By Charlie Feldman
FRIDAY NIGHT AT THE HOMECOMING
For the first time in two years, Maryville celebrated its annual Homecoming.
Last year’s event was canceled due to COVID-19. The year before that the Saturday night festivities were hit by torrential rain as they started. Everyone ran for their cars, soggy parade floats and costumes and all. When the rain eventually stopped sometime long after dark, some folks reconvened for music and fun.
Despite dark and gloomy-looking skies, the Homecoming came back better than ever Friday night, June 9. The rides were going, the fire department was grilling and making funnel cakes, the crowd was buying beer and playing at the poker booth and standing in line for food and drinks. Lanny and Julie were playing “White Rabbit.” And the parade, featuring two marching bands (both were Shriners, one wearing costumes), old and new fire trucks, marchers and creative floats with a games theme, was welcomed by the crowd. The children gathered candy thrown from the vehicles.
When the parade was over, the Shriners band with the costumes played patriotic favorites and rock songs like “We Will Rock You” and “Oh, Pretty Woman.” Then the Blue Marlin Band took the stage with their ‘60s and ‘70s tunes and psychedelic lighting.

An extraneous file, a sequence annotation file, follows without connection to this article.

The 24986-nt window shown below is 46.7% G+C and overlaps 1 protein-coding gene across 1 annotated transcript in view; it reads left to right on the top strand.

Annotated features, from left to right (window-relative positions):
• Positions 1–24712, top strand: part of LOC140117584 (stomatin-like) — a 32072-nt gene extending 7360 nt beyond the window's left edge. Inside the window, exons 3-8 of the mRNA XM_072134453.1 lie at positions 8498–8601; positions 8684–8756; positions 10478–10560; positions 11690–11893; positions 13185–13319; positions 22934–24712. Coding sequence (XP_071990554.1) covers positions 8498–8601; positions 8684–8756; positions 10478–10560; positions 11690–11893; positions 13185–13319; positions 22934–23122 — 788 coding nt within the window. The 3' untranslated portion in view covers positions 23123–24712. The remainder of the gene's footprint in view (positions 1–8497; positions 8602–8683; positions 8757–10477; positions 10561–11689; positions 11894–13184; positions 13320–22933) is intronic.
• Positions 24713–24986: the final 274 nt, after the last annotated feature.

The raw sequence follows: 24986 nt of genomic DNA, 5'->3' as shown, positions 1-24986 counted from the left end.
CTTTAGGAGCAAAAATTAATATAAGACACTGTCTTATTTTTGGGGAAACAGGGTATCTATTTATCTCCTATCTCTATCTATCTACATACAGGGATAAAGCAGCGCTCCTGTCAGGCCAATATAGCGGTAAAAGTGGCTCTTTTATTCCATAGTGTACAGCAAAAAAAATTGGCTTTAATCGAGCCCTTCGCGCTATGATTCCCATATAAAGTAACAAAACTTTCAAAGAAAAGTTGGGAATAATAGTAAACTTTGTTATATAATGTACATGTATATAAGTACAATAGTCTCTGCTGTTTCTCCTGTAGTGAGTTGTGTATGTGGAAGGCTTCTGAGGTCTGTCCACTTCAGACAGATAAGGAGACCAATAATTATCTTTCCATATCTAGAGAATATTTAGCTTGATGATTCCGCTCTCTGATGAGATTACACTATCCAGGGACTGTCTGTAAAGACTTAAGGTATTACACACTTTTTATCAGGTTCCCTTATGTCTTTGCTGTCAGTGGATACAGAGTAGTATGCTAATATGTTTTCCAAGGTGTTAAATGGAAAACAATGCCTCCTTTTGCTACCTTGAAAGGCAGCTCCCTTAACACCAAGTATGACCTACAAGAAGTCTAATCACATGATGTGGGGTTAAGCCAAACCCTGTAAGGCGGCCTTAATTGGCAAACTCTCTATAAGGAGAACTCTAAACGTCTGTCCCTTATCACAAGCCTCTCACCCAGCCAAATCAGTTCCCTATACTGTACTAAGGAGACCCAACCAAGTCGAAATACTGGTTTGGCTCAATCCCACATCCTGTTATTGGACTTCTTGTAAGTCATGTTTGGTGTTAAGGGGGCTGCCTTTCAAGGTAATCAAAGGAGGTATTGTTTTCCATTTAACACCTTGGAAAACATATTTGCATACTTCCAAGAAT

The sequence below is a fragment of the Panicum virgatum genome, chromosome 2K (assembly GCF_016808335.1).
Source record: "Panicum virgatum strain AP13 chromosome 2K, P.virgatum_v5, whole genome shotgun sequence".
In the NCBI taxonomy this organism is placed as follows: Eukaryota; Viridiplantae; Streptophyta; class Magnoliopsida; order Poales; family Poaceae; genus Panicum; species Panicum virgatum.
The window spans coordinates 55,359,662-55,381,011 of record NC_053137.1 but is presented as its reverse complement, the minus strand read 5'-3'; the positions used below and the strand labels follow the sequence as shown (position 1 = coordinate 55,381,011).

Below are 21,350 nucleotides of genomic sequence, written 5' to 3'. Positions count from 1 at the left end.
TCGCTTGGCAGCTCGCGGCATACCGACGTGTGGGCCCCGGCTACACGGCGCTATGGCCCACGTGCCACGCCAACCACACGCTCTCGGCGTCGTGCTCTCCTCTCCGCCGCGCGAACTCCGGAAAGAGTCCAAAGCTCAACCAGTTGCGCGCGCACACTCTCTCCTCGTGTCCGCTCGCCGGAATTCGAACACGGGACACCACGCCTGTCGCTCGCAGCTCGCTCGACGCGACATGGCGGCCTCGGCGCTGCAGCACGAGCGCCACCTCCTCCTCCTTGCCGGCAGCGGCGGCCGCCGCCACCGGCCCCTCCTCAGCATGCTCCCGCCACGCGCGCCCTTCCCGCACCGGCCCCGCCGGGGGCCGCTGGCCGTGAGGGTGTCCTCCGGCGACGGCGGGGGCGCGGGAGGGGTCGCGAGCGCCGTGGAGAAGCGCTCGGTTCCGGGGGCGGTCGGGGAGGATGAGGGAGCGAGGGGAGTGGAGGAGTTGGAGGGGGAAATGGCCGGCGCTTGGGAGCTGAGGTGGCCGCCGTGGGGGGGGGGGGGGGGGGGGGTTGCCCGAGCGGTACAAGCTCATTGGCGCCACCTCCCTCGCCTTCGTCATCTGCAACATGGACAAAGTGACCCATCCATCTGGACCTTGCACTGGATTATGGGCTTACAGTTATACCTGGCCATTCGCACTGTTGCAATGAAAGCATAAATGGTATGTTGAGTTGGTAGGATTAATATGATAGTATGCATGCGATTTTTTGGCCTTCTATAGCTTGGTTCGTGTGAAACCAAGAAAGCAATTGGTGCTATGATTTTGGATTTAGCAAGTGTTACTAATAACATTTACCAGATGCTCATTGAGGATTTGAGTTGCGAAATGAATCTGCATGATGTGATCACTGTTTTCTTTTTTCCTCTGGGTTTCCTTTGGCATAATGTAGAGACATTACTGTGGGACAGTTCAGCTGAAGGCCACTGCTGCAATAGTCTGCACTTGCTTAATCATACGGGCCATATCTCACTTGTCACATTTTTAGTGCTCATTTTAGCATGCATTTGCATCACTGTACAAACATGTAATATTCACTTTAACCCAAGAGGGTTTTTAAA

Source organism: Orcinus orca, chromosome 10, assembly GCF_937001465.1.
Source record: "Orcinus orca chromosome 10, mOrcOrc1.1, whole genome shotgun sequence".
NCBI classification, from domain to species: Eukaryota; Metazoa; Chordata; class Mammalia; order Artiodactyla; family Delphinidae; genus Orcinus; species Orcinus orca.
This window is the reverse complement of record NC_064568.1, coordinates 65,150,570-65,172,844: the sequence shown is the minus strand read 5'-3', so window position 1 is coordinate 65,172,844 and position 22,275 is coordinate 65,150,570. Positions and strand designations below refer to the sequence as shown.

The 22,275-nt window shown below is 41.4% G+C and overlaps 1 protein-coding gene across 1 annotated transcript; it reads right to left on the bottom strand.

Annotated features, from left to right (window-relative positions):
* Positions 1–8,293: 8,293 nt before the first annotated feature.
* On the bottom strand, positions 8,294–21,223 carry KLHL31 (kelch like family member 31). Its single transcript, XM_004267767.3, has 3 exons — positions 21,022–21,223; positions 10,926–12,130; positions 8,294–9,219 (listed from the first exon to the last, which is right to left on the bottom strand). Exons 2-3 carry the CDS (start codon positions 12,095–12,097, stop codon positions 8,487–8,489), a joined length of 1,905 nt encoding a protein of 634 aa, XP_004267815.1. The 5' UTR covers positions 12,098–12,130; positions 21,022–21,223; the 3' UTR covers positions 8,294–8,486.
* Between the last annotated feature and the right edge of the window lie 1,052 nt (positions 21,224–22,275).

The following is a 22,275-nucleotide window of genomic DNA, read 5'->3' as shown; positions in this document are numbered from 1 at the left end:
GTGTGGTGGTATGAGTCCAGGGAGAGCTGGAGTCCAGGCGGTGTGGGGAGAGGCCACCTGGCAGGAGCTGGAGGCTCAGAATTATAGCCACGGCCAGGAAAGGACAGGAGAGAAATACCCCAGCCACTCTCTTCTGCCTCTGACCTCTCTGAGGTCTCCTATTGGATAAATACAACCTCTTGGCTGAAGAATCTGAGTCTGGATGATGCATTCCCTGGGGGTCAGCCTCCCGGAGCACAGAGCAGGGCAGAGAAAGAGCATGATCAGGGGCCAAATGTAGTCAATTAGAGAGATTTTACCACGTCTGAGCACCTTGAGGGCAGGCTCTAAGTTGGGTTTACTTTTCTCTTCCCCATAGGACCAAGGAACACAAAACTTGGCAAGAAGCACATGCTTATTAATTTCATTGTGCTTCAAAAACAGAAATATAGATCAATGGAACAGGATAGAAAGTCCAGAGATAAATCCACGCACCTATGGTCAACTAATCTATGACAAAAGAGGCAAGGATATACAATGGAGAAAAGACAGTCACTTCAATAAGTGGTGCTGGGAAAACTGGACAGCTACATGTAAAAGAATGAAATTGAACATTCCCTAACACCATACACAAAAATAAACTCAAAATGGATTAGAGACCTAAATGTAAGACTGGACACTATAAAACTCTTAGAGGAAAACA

As the skies grew darker, the colorful lights grew brighter. The rides whirled, friends got together and beer and that famous fried fish were consumed. The Homecoming was back … at least for the first day.
“It’s been very smooth so far this year,” said Police Chief Rob Carpenter. “And probably one of the record crowds, I’d say.”
He said he thought Saturday would go “wonderful, as long as the weather holds out.”
“It’s fairly busy,” said Sgt. Brandon Ponce of the Maryville Police. He said he really didn’t have any expectations about how busy the Homecoming would be. He was there on duty as a cop. How did he think they would do on Saturday night?
“Hopefully the same, as long as the weather holds up,” he said.
Proceeds from the Homecoming are used by Maryville firefighters to buy equipment. The very first, held in September 1938, only raised $1,200 because it rained.
But it had that really good fish.